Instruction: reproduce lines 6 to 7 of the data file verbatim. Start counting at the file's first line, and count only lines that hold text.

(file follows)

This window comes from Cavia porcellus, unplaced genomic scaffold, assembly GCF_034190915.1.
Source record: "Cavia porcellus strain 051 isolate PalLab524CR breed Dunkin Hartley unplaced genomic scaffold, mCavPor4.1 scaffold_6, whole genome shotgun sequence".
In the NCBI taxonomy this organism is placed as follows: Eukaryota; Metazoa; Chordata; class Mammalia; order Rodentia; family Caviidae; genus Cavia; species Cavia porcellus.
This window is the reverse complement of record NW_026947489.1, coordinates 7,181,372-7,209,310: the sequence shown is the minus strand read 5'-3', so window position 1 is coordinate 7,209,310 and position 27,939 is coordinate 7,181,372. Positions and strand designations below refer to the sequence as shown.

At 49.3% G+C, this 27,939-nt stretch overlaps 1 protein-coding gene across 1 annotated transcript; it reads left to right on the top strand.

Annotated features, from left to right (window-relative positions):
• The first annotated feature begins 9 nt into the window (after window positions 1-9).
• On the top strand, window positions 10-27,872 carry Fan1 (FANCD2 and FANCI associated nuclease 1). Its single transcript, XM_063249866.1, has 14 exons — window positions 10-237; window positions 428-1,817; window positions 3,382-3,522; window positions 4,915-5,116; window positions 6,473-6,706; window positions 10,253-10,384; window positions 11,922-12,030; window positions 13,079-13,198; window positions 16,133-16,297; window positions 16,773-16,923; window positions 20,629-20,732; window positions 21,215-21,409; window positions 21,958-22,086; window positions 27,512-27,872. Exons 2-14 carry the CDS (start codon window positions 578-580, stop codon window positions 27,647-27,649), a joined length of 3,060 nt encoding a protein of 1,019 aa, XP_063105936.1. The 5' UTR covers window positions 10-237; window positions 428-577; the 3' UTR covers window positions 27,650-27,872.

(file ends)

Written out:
Annotated features, from left to right (window-relative positions):
• The first annotated feature begins 9 nt into the window (after window positions 1-9).